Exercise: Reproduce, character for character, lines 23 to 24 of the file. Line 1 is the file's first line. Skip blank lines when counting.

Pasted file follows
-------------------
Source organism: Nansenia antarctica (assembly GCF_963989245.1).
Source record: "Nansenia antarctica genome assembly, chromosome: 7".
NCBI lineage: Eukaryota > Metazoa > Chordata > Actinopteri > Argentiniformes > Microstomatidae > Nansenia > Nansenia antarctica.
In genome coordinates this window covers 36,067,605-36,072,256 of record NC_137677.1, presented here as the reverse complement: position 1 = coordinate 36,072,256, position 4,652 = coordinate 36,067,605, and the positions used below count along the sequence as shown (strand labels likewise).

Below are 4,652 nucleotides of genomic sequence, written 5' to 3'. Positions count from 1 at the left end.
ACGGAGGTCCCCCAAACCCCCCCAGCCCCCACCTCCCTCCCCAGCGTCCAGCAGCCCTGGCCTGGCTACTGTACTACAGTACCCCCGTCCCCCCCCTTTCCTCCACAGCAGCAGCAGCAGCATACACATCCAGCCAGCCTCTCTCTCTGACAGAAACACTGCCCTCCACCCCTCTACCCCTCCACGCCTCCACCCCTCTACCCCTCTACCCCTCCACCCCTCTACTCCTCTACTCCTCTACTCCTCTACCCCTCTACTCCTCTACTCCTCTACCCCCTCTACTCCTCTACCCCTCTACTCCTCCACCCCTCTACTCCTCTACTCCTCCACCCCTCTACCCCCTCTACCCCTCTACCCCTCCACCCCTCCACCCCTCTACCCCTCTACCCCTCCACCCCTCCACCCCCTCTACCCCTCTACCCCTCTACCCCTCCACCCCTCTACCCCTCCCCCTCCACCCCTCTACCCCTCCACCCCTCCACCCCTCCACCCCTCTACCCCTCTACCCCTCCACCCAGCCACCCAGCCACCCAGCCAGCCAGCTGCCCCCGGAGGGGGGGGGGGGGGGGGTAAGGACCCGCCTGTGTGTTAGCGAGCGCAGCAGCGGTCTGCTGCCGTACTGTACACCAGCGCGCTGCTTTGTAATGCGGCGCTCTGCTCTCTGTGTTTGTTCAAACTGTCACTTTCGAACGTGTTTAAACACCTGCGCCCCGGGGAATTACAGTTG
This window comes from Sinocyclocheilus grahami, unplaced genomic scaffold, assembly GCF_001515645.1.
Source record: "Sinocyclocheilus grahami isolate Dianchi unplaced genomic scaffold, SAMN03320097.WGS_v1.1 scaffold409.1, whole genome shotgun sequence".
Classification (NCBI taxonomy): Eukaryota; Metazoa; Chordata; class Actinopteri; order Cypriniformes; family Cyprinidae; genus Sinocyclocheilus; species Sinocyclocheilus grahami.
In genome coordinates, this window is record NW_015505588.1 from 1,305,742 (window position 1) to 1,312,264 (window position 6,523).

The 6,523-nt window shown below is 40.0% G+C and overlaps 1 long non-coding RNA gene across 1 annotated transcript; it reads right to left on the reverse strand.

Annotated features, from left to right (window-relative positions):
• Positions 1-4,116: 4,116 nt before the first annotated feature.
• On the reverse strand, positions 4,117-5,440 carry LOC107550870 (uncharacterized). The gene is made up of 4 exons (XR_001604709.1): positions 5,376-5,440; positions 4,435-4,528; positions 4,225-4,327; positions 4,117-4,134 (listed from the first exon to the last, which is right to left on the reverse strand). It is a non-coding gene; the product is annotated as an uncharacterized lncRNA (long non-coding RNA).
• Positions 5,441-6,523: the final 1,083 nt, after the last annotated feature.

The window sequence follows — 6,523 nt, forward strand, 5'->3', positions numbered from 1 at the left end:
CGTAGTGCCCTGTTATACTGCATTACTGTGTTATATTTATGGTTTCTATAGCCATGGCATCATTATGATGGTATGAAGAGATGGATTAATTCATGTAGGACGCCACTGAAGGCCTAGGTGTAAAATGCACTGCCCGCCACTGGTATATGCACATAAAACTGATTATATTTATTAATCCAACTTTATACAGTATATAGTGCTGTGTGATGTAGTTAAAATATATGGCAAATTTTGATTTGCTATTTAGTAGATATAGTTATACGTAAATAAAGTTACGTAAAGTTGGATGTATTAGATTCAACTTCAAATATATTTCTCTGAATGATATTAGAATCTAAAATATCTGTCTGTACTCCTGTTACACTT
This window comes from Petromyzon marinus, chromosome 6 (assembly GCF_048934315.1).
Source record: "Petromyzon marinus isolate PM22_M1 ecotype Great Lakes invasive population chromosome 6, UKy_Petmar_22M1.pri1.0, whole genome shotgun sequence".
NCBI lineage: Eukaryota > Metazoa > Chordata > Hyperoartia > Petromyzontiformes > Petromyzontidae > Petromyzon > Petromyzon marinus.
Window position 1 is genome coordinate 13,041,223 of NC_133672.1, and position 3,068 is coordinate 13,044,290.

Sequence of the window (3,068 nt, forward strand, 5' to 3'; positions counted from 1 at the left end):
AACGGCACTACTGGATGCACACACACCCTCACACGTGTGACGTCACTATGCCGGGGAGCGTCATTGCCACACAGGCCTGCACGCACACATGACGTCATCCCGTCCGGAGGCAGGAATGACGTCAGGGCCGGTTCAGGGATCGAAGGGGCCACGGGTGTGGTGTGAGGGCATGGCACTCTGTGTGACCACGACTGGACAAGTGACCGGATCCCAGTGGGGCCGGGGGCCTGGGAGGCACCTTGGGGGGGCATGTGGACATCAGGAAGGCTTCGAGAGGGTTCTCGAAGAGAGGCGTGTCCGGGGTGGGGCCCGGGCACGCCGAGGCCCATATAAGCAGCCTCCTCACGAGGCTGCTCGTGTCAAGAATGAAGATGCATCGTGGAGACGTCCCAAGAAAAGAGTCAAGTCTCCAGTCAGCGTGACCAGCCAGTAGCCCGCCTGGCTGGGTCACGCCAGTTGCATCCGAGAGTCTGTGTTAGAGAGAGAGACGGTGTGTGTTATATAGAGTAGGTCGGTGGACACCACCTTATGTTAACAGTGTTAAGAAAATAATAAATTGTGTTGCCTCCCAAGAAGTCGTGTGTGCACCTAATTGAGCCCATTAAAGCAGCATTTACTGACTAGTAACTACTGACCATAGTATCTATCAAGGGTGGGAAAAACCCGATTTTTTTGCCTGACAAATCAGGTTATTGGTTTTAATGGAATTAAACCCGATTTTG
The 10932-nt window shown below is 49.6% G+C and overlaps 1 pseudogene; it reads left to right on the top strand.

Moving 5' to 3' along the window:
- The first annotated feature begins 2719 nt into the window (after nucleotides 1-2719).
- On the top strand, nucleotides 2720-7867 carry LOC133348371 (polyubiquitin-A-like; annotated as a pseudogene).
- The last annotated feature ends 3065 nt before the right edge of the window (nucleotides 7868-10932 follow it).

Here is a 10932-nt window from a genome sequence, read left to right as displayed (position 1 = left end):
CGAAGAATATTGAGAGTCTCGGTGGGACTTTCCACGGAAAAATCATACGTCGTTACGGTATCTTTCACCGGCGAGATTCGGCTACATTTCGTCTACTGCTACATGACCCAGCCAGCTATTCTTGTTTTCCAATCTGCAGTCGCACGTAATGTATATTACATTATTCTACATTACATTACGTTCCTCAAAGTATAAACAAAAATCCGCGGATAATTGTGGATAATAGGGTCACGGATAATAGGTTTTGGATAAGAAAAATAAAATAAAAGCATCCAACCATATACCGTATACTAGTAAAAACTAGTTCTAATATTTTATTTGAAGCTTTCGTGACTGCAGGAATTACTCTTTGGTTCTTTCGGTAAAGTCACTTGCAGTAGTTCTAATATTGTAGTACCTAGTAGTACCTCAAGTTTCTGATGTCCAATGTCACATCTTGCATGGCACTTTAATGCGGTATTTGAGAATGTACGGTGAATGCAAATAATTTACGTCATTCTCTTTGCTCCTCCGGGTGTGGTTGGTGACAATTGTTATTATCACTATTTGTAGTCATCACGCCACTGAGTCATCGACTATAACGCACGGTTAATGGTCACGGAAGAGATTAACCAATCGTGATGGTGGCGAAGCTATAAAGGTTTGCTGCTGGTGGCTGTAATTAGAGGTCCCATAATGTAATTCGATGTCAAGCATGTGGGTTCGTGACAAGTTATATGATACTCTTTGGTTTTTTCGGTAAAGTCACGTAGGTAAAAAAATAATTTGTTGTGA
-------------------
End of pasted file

AACGGCACTACTGGATGCACACACACCCTCACACGTGTGACGTCACTATGCCGGGGAGCGTCATTGCCACACAGGCCTGCACGCACACATGACGTCATCCCGTCCGGAGGCAGGAATGACGTCAGGGCCGGTTCAGGGATCGAAGGGGCCACGGGTGTGGTGTGAGGGCATGGCACTCTGTGTGACCACGACTGGACAAGTGACCGGATCCCAGTGGGGCCGGGGGCCTGGGAGGCACCTTGGGGGGGCATGTGGACATCAGGAAGGCTTCGAGAGGGTTCTCGAAGAGAGGCGTGTCCGGGGTGGGGCCCGGGCACGCCGAGGCCCATATAAGCAGCCTCCTCACGAGGCTGCTCGTGTCAAGAATGAAGATGCATCGTGGAGACGTCCCAAGAAAAGAGTCAAGTCTCCAGTCAGCGTGACCAGCCAGTAGCCCGCCTGGCTGGGTCACGCCAGTTGCATCCGAGAGTCTGTGTTAGAGAGAGAGACGGTGTGTGTTATATAGAGTAGGTCGGTGGACACCACCTTATGTTAACAGTGTTAAGAAAATAATAAATTGTGTTGCCTCCCAAGAAGTCGTGTGTGCACCTAATTGAGCCCATTAAAGCAGCATTTACTGACTAGTAACTACTGACCATAGTATCTATCAAGGGTGGGAAAAACCCGATTTTTTTGCCTGACAAATCAGGTTATTGGTTTTAATGGAATTAAACCCGATTTTG
The 10932-nt window shown below is 49.6% G+C and overlaps 1 pseudogene; it reads left to right on the top strand.